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Introduction

(Shakespearean Criticism)

Theatricality and Textuality: The Example of Othello

John Bernard, University of Houston

Uncle Hilaal pulled at your cheek and teasing you, said, "Askar, where is the third? Where's the other?"

You looked about yourself, looked here, looked there, looked there and then at the two of them, but remained silent. In the quiet of your daydreams, you asked yourself, "The third—who's that?" One, Hilaal. Two, Salaado. Three? What does the third mean?

—Nuruddin Farah, Maps1

I

(Shakespearean Criticism)

Is life a game, a stage, or a text? If, as Clifford Geertz has observed, these are the chief paradigms by which the academic discourse of our time has tended to define its agons, no intellectual terrain has proved more receptiveto such "refigurations" than the Renaissance.2 Under the first of these rubrics, studies of courtly behavior have invoked a Burkean or Bourdieuvian practice as the model of both discourse and action in the competition for the favor of princes and patrons.3 At the same time, critics of a Foucauldian or late-Barthesian bent have investigated how, owing in part to the spread of printing, a consciousness of the possibilities of textual self-construction and self-projection enhanced the authority of the emergent early modern "author."4 Not surprisingly, the middle branch of Renaissance academic discourse has largely referred itself to the late-Elizabethan and Jacobean public theater, as "metatheatrical" investigations of the art/life ratio in Shakespearean or English Renaissance drama have resonated with sociologically oriented analyses of everyday life.5

The links between theater and play are fairly obvious, and those between games and textuality have a special appeal to critics taken with the pleasures of the text. But the kinship of text-centered and stage-centered approaches, both in general and with reference to the Renaissance, has been less well acknowledged.6 On the whole metanarrative and metatheater remain separate if equal games, though each has come to levy increasingly large claims on our understanding of Renaissance discourse. Yet homologies between theater and text (or stage and page) as modes of discursive production in the Renaissance deserve greater attention than they have received.7 This is so not only because the material conditions governing productive practices in the two media are often similar, but because those conditions generate analogous consciousnesses—even subjectivities—among producers of discursive and theatrical texts. As Shakespeare studies have lately been emphasizing, the Elizabethan and Jacobean drama betrays an awareness of the theater as a vehicle for the critical evaluation of dominant ideologies, as well as the possible adumbration of emergent ones.8 This self-consciousness is conveyed especially through the theatrical texts' conscious deployment of space and the attendant antimimetic conventions of the platform stage in constructing a relationship between players and audience.9 An analogous theatricality has long been noted in Renaissance writers as diverse as Erasmus, Rabelais, and Cervantes, all of whom in different ways seem to willfully defy the logical self-contradictions implied in reifying the metaphor of a textual "audience."10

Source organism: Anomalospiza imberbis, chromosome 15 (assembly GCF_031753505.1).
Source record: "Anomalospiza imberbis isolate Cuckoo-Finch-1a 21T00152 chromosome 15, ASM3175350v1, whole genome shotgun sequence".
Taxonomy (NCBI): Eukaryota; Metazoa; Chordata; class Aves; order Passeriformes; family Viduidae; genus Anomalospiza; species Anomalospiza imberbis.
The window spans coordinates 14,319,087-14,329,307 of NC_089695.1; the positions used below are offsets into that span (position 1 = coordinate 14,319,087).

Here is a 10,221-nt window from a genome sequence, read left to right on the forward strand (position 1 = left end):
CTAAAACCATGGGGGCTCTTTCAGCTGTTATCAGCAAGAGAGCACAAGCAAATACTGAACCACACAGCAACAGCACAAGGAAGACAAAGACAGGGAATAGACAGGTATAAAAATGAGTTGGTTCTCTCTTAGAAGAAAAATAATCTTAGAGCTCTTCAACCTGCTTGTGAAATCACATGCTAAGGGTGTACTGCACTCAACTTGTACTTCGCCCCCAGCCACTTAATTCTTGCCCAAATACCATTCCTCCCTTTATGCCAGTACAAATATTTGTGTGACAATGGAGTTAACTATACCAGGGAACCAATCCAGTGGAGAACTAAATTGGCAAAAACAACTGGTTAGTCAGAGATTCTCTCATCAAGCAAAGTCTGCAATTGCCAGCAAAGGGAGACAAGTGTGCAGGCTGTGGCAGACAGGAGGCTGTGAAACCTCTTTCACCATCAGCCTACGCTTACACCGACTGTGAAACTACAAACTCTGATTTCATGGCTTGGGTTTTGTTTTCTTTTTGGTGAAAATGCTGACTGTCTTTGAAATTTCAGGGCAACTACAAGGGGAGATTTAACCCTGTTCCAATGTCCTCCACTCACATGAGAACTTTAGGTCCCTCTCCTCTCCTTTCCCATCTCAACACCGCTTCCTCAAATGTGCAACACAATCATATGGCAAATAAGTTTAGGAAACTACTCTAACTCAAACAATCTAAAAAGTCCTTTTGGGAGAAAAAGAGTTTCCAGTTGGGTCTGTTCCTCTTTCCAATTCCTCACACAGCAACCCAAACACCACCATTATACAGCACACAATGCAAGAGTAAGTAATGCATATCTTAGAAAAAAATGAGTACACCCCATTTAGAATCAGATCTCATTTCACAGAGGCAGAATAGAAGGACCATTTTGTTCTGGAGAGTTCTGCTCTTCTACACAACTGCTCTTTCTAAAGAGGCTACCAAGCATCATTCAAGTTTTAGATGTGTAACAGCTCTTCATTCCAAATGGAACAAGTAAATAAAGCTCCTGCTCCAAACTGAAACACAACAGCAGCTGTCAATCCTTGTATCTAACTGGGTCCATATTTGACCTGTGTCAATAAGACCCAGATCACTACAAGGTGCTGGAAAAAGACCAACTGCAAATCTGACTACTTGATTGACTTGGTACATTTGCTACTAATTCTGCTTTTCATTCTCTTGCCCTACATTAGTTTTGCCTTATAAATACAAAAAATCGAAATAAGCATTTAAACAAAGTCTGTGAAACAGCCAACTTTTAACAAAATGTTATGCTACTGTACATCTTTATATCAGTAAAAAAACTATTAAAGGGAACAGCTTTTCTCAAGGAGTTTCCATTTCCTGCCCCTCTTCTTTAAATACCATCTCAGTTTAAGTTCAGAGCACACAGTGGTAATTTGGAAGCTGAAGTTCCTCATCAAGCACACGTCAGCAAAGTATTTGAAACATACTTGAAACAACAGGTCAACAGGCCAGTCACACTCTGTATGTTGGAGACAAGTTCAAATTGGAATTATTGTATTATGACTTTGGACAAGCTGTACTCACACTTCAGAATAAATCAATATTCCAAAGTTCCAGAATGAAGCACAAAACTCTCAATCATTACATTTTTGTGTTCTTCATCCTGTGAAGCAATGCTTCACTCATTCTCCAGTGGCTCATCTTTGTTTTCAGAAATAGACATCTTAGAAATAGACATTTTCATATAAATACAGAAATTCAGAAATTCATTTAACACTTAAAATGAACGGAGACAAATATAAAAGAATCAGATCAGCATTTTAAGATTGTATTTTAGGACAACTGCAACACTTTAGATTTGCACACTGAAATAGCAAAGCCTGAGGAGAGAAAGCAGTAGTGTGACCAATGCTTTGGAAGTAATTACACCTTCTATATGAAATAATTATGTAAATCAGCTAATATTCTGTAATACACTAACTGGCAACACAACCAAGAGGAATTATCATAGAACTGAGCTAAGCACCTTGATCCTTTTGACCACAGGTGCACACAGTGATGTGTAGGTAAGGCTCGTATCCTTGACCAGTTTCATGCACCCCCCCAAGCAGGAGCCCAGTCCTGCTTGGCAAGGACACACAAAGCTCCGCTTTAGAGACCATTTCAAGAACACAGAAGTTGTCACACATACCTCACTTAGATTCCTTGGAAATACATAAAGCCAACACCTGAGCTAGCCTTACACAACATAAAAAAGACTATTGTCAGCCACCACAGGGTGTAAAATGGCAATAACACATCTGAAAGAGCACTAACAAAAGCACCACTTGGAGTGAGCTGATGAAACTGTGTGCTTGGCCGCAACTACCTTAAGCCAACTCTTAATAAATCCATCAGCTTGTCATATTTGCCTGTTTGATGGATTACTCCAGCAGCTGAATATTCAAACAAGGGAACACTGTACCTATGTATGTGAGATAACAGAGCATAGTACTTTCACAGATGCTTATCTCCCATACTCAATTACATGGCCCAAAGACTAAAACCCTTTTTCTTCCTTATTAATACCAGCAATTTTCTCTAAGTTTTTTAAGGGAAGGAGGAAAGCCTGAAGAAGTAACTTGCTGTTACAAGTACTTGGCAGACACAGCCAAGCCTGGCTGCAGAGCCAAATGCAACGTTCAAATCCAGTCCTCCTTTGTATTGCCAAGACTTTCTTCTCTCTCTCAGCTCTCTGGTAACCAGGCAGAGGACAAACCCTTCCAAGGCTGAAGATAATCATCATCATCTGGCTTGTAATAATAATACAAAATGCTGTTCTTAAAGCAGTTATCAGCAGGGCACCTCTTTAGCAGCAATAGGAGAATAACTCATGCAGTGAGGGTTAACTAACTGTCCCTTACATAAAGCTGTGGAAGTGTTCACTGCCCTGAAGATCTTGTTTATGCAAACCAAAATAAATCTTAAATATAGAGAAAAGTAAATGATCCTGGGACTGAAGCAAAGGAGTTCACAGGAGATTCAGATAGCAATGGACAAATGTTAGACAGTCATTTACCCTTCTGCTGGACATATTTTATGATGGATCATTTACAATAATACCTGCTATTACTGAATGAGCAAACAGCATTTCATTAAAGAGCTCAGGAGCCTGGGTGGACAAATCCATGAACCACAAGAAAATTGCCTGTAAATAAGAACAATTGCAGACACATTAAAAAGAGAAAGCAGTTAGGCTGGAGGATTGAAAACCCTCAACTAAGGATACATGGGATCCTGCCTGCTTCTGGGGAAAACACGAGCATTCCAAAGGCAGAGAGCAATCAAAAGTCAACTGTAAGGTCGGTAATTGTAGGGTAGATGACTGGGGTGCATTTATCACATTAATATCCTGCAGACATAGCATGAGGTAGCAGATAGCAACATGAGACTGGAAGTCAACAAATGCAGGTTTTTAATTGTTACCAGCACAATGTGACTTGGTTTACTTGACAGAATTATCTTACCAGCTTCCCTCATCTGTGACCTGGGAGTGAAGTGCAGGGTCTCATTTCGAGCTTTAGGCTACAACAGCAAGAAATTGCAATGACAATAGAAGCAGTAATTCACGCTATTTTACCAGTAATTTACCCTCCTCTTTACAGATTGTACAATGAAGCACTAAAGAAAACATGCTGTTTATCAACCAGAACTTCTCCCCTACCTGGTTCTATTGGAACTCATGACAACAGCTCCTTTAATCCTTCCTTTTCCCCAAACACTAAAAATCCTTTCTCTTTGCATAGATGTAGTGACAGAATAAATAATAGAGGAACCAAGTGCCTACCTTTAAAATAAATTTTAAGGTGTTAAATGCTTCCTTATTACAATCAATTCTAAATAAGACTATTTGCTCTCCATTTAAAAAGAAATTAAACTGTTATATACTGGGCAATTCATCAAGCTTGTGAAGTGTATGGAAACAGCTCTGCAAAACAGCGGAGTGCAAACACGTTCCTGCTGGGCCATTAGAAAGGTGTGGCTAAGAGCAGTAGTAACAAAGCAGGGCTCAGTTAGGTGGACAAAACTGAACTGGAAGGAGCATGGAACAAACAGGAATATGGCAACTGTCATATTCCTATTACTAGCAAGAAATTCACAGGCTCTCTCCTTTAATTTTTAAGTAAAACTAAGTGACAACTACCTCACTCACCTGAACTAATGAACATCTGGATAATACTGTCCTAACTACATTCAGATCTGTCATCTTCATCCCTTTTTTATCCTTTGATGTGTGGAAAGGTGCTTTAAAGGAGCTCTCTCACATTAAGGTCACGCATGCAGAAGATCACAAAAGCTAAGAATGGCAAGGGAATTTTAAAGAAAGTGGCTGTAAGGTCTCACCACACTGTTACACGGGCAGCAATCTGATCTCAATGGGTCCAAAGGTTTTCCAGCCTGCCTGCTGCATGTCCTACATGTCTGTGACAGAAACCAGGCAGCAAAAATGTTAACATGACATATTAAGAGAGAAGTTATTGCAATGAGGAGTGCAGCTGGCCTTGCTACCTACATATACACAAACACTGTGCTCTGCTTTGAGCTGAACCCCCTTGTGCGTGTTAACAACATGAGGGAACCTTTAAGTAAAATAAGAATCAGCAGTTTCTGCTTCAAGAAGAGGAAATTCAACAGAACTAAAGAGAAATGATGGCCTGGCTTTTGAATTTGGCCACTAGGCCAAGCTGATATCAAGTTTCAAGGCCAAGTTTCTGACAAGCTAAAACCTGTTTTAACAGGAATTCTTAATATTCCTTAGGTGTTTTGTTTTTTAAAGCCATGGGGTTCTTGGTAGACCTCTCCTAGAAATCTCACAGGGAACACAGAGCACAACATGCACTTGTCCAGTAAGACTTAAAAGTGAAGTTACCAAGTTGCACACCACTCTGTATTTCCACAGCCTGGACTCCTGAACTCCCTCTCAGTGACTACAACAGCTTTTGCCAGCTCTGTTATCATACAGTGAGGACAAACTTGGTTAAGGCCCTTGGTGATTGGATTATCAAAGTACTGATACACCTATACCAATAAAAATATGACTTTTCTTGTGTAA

An interesting test of this observation arises in Montaigne, whose distrust of theatricality has been repeatedly noted.11 I have tried elsewhere to demonstrate a unique aspect of Montaigne's textual construction of his "audience," the practice of representing it within his text, thereby putting into relief the textual act of representation itself, a kind of mimesis of mimesis.12 Under the pressure of a perceived need to open channels of communication with his anonymous reader, Montaigne's Essays perform the textual construction of the modern author-as-subject. What is significant about this achievement is the number of explicitly theatrical passages in which Montaigne posits a specular relationship with his reader. This theme is borne out by his somewhat eccentric use of the word tiers or "third."...

(The entire section is 8,520 words.)